A special needs teenager returning home from a brain tumor treatment at St. Jude Hospital was left battered, bloodied and in jail after an encounter with TSA agents at a security checkpoint.
It’s a trip they’ve made for 17-years, according to the teen’s mother Shirley Cohen, but this one was unlike any they had experienced before – and hopefully never have to experience again.
Upon arriving at the security checkpoint with her mother, Hannah Cohen, 19, set off a metal detector and was identified for further screening by TSA agents.
“They wanted to do further scanning, she was reluctant, she didn’t understand what they were about to do,” said her mother, Shirley Cohen.
Shirley Cohen, upon realizing her daughter’s confusion at the situation, attempted to tell the TSA agents that her daughter is partially deaf, blind in one eye, paralyzed, and easily confused. However, police restrained her from doing so, as she was kept away from the TSA agents, according to WREG 3.
The frightened and confused disabled teen – not understanding what was transpiring due to her disabilities – attempted to flee. She was violently taken to the ground, causing the young woman, who had just finished a brain tumor treatment, to hit her head on the ground.
“She’s trying to get away from them, but in the next instant, one of them had her down on the ground and hit her head on the floor,” Shirley Cohen said. “There was blood everywhere.”
The young woman, who should have been celebrating the end of her treatment at St. Jude, was ultimately taken from Memphis International Airport in handcuffs. Terrified and bloodied, she was arrested and booked into jail for the night.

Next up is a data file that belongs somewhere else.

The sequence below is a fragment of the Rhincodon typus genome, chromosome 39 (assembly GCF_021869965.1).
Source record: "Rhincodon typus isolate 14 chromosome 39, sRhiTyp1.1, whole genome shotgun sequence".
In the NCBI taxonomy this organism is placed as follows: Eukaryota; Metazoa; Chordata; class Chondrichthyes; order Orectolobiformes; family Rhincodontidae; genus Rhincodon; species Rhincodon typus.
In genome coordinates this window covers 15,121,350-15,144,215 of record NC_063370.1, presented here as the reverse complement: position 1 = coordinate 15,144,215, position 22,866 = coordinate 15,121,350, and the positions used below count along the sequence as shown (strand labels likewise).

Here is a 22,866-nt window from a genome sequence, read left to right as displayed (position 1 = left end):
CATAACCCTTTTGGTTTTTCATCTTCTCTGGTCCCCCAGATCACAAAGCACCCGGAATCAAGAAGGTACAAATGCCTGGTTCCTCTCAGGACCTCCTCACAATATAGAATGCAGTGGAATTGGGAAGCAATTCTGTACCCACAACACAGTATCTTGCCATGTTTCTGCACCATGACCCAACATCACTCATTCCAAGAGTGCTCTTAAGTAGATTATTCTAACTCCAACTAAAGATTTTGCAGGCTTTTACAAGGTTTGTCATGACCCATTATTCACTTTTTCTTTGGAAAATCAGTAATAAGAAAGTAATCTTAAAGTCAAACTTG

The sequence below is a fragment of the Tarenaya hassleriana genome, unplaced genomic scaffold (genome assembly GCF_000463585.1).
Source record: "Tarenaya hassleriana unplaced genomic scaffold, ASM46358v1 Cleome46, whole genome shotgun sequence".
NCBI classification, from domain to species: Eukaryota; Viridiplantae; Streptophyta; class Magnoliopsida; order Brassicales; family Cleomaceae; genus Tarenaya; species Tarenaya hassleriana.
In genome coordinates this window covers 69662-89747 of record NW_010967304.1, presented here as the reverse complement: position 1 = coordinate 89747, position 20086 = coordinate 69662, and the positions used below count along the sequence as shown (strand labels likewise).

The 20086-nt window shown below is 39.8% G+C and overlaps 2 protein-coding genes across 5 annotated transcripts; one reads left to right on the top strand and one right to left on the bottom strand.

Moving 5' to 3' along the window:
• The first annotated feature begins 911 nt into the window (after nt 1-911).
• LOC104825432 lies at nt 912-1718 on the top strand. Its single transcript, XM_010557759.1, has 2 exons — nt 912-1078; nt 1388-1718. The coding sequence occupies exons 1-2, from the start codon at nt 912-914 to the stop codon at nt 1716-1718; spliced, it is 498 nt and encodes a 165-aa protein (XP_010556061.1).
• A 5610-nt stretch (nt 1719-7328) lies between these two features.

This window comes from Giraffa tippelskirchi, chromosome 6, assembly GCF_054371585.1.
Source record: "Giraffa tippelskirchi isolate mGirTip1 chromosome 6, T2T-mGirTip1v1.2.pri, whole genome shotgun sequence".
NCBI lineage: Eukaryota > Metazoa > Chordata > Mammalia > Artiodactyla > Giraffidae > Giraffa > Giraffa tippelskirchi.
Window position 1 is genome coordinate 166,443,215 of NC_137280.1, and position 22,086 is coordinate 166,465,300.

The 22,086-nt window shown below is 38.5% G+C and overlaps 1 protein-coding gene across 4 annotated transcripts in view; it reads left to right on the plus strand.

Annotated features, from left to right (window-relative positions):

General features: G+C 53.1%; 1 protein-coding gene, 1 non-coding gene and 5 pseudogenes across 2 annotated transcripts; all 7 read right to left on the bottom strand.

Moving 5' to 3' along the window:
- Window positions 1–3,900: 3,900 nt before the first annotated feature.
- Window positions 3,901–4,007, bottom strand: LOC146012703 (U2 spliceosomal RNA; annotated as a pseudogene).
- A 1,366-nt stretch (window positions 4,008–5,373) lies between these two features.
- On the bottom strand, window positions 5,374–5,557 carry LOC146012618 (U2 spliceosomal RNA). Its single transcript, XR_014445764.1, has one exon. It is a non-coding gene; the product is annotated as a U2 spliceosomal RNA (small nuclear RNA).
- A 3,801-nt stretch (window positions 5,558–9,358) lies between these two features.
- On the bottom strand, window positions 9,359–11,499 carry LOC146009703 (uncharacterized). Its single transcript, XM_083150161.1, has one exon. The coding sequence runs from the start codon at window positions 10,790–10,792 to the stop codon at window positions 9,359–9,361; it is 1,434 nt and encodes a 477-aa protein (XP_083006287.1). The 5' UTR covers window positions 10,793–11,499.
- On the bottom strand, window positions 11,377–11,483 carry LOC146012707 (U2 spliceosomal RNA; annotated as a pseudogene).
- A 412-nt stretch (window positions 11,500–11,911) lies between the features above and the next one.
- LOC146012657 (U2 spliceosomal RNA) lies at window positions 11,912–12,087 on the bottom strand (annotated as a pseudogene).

“Here we were with nowhere to go, not even a toothbrush, our bags had gone to Chattanooga,” said Shirley Cohen.
While all charges against Hanna Cohen were subsequently dismissed, the family has filed a lawsuit against the Memphis International Airport, Transportation Security Administration and the Memphis Airport Police.
The organizations have refused to comment due to pending litigation, but Sari Koshetz of the TSA released a statement that said, “Passengers can call ahead of time to learn more about the screening process for their particular needs or medical situation.”
Shirley Cohen can’t believe that her daughter had to needlessly go through such a traumatic experience after having already been through so much in her 19-years.
“She’s 19 but she’ll always be my baby. We’ve been through so much.”
This type of reckless behavior is indicative of a system that emphasizes protocol over common sense. Had anyone simply taken the time to listen to the girl’s mother as she attempted to inform the TSA agents of her daughter’s disabilities all of this could have been avoided.
Therein lies the true problem with the ever-growing security state in the United States – if you only have a hammer, every problem begins to look like a nail.